Controversial full-body security scanners will continue to be used at Manchester Airport despite their use being halted in Europe over health fears.
Manchester is now the only airport in the UK to use this certain kind of full-body scanner although a different type, which has been deemed safe for permanent use, is currently in use at Heathrow.
Assessments are to be carried out by the European Commission after health experts flagged up a possibility of radioactive risks in connection with the machines.
The scanners use a low dose of radiation as an x-ray does to reveal a ‘naked’ ghostly image of passengers.
Some European health experts have hit out against the use of the scanners because they say that x-ray equipment should only be used for medical reasons.
The UK Health Agency has already done the same tests that the European Commission are doing, as have America.
Russell Craig, a spokesman for Manchester Airport, said: “We have no reason to think that come March, Europe won’t say anything different.”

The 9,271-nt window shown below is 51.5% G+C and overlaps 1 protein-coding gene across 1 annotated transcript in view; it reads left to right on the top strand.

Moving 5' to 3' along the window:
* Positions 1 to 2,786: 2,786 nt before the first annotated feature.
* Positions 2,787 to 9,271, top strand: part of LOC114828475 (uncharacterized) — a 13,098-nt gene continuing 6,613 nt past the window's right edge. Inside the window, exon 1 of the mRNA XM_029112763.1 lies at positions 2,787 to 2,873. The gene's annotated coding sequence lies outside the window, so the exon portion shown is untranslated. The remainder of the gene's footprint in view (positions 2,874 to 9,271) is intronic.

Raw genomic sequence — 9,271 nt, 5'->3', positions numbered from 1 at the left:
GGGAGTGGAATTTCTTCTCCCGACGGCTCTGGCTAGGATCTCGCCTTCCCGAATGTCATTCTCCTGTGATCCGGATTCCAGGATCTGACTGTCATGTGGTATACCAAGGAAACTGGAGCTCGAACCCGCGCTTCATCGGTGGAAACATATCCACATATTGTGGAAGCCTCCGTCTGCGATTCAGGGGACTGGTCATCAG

As long as they are deemed safe by the European Commission then Manchester will continue to trial them.
A spokesman for the UK Health Protection Agency said: “Neither the HPA position, nor the science underpinning it, has changed in the light of recent European announcements.”
Passengers cannot decide whether they would rather be frisked instead of going through the machines however, this is not an airport rule but a Government one.
“It is our decision to have body scanners because it’s more efficient but it’s the government’s decision to have the ‘no scan, no fly’ rule,” said Mr Craig.
The advice remains that radiation from x-ray security scanners should not be seen as a barrier to air travel.
Frequent flyer, Darren Muir, said: “I wouldn’t necessarily want to go through machines like that if it’s not needed.”
Manchester is trialling 16 machines which cost £80,000 each as part of the project since 2009.
Mr Craig explained that an intimate frisk takes around two and a half minutes and a body scanner can do that in 30 seconds.
Health fears have been discussed for more than ten years when prototype machines were evaluated by a panel of safety experts.
The Commission will make a final decision after a safety report next year.